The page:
Diesel Jumps 1.5¢ After Hurricane Laura Ravages Gulf Region
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The price of diesel jumped by 1.5 cents nationwide to $2.441 a gallon, the Energy Information Administration reported Aug. 31, as much of the nation’s oil exploration and refining capacity was shut down because of two severe-weather events.
Hurricane Laura and Tropical Storm Marco wreaked havoc after coming ashore off the Gulf of Mexico, near where much of the country’s gasoline and diesel is produced.
Trucking’s primary fuel increased for just the second time in the past seven weeks.
Diesel cost $2.426 a gallon last week. Still, at $2.441, the price is 53.5 cents less expensive than it was at this time last year. Gasoline jumped even more significantly, by 4 cents nationwide, highlighted by an 8.5-cent increase in the Central Atlantic.
The diesel price increased in all 10 regions that EIA surveys each week, and nine saw an increase of more than a penny. The most significant jump was in the Midwest, where diesel climbed 2.1 cents to $2.329. Diesel there is 54.5 cents per gallon less expensive than last year. The smallest increase was in New England, just two-tenths of a cent to $2.622. Diesel in that region is 40.5 cents less expensive than a year ago.
Natural gas and propane join electric power as alternatives to diesel. Host Seth Clevenger talks with Chad Lindholm of Clean Energy and Stuart Weidie of Alliance Autogas. Hear a snippet, above, and get the full program by going to RoadSigns.TTNews.com.
The most expensive diesel continues to be in California, where the price increased 1.1 cents to $3.276. It is 60.9 cents less expensive there than it was a year ago. The least costly diesel in the nation remains along the Gulf Coast, where the price increased 1.4 cents to $2.188 — 55.2 cents less expensive than at this time in 2019.
The Gulf Coast boasts the lowest price in part because it is home to much of the country’s oil and gasoline production and a large share of the refining capacity.
Laura came ashore near Lake Charles, La., as a Category 4 hurricane Aug. 27, making it the most powerful storm to hit that state in decades, causing hundreds of millions of dollars worth of damage. However, oil industry analyst Phil Flynn, senior market analyst at The Price Futures Group in Chicago, told Transport Topics it appears most of the nation’s refining capacity was spared extensive damage, and those facilities should be back in operation relatively soon.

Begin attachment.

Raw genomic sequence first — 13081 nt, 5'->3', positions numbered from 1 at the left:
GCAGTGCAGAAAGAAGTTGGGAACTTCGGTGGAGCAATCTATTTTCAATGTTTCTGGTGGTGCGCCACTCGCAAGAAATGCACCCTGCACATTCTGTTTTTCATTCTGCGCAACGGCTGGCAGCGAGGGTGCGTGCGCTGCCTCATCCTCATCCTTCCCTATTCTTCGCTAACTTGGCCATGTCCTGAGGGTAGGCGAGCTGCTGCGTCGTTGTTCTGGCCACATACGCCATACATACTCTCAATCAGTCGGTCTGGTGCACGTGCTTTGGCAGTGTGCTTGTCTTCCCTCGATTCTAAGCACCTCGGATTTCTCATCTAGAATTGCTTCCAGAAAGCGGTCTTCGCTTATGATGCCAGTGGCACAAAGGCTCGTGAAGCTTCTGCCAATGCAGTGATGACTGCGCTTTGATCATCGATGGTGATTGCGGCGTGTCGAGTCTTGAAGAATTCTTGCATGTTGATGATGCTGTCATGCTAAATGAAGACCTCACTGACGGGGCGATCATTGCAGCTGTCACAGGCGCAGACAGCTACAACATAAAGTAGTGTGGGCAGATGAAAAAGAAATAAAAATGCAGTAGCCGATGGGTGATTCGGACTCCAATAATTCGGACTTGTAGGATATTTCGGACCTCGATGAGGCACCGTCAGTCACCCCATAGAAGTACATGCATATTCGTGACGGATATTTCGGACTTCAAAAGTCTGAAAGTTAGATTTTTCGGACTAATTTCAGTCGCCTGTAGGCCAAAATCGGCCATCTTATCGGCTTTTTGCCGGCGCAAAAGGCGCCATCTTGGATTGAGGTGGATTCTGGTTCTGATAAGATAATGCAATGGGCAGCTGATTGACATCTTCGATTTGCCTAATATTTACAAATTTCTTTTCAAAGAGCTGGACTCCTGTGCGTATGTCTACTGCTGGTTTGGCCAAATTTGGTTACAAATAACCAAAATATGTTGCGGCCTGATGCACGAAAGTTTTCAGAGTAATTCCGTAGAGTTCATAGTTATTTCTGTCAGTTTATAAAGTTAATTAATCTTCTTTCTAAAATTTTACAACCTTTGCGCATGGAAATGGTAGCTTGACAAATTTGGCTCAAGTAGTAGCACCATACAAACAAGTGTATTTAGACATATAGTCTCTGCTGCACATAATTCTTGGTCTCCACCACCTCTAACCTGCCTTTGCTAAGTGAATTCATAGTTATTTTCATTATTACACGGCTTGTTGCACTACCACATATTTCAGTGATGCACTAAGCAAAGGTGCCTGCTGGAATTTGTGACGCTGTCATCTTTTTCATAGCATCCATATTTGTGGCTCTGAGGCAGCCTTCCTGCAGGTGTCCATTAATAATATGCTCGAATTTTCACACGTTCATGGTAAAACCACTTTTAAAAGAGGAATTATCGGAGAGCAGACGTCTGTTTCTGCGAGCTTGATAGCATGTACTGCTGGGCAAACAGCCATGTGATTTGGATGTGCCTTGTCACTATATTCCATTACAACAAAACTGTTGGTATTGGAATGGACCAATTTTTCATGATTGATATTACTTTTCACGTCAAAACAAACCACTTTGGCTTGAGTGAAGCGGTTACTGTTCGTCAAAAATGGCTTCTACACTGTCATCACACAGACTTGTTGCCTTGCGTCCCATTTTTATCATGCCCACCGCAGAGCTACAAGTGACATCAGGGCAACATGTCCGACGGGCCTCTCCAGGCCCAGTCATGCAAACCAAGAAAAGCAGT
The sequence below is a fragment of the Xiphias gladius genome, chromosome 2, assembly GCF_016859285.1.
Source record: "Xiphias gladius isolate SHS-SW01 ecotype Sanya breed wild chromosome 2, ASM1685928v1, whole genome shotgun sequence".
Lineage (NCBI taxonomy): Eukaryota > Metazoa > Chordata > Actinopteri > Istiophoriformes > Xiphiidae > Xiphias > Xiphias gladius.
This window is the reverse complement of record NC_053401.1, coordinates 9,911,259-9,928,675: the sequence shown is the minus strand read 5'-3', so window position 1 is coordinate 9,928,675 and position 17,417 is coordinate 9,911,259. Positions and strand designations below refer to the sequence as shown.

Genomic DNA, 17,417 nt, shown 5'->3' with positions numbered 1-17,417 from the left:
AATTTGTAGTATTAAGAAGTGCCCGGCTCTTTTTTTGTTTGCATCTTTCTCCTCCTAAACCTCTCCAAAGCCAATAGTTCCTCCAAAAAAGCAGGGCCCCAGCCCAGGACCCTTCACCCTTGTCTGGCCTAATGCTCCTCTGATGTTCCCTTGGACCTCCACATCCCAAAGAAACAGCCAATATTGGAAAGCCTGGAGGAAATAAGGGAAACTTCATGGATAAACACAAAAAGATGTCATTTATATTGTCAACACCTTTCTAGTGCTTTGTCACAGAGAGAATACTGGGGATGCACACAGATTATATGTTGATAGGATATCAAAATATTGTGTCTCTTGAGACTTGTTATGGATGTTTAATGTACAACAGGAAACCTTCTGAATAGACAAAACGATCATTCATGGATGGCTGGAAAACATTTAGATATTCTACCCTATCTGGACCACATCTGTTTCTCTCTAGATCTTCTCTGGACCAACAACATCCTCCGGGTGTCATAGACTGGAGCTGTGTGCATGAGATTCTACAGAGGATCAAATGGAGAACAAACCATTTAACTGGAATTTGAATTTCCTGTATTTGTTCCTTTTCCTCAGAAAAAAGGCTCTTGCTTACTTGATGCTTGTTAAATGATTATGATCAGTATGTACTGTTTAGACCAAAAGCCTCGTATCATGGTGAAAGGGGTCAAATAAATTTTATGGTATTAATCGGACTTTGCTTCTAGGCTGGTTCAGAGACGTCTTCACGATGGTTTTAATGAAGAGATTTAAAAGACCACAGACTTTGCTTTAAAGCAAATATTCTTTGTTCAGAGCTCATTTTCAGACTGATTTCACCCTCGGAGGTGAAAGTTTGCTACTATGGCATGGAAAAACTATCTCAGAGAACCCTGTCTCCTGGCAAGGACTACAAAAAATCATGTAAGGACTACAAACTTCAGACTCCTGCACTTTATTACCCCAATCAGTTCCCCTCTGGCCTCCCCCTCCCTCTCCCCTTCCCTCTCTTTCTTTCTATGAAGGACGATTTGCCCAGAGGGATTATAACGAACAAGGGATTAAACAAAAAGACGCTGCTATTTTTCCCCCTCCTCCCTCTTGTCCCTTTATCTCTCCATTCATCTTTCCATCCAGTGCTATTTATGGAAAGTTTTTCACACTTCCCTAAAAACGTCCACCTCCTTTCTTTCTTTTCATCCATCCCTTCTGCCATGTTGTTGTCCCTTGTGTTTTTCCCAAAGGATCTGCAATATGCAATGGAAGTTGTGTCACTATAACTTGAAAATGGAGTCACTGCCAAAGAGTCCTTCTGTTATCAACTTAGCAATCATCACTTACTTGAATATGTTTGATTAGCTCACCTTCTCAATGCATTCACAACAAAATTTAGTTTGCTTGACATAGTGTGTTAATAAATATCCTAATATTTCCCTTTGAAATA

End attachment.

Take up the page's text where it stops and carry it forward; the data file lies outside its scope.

“From what we are hearing, the refinery damage is not as bad as we had anticipated. A lot of the refineries have restarted,” Flynn said. “However, it is maintenance season for the refineries, and if one goes down, I think the other refiners can pick up the slack.”
Refineries typically plan maintenance in the spring and fall to gear up for more robust fuel demand in the summer and winter months.
Oil Price Information Service founder and analyst Tom Kloza told TT the aftermath of Hurricane Laura would linger for several weeks as refineries repair the damage, but he said prices likely will remain stable as tens of millions of barrels of oil are in storage.
“Thanks to COVID, thanks to the time of year, and the lack of probably more than a million barrels a day of downed capacity, it’s back to the status quo,” he said. “Gas and diesel products have pretty much ignored the storm. Gasoline and diesel are just stuck in a slog. We’re going to see very little movement.”
The price of West Texas Intermediate crude oil, the industry benchmark, closed Aug. 31 at $42.61 a barrel, staying in the $39-to-$43 range it has been in for the past several months. Still, WTI is 35% lower than what it was a year ago when it closed at $65.65 a barrel. The downturn in the economy in the spring is evidenced by numbers released by EIA in its June energy report. Diesel usage in that month was just 3.49 million barrels per day, the lowest June since 1999. Part of the drop is attributed to the parking of more than 500,000 school buses, with thousands of schools closed for the summer after being shut down in March, April and May because of the coronavirus. Adding to the decline in diesel usage is the devastation of the over-the-road motor coach industry caused by the virus. An estimated 36,000 buses have been idled as thousands of companies have seen business dry up.
Meanwhile, domestic oil production is starting to slowly climb back up after dropping significantly because of the pandemic. EIA reported that the nation has produced an average of 10.9 million barrels of oil per day during the past month. This is after daily production in May slumped to 10 million barrels.
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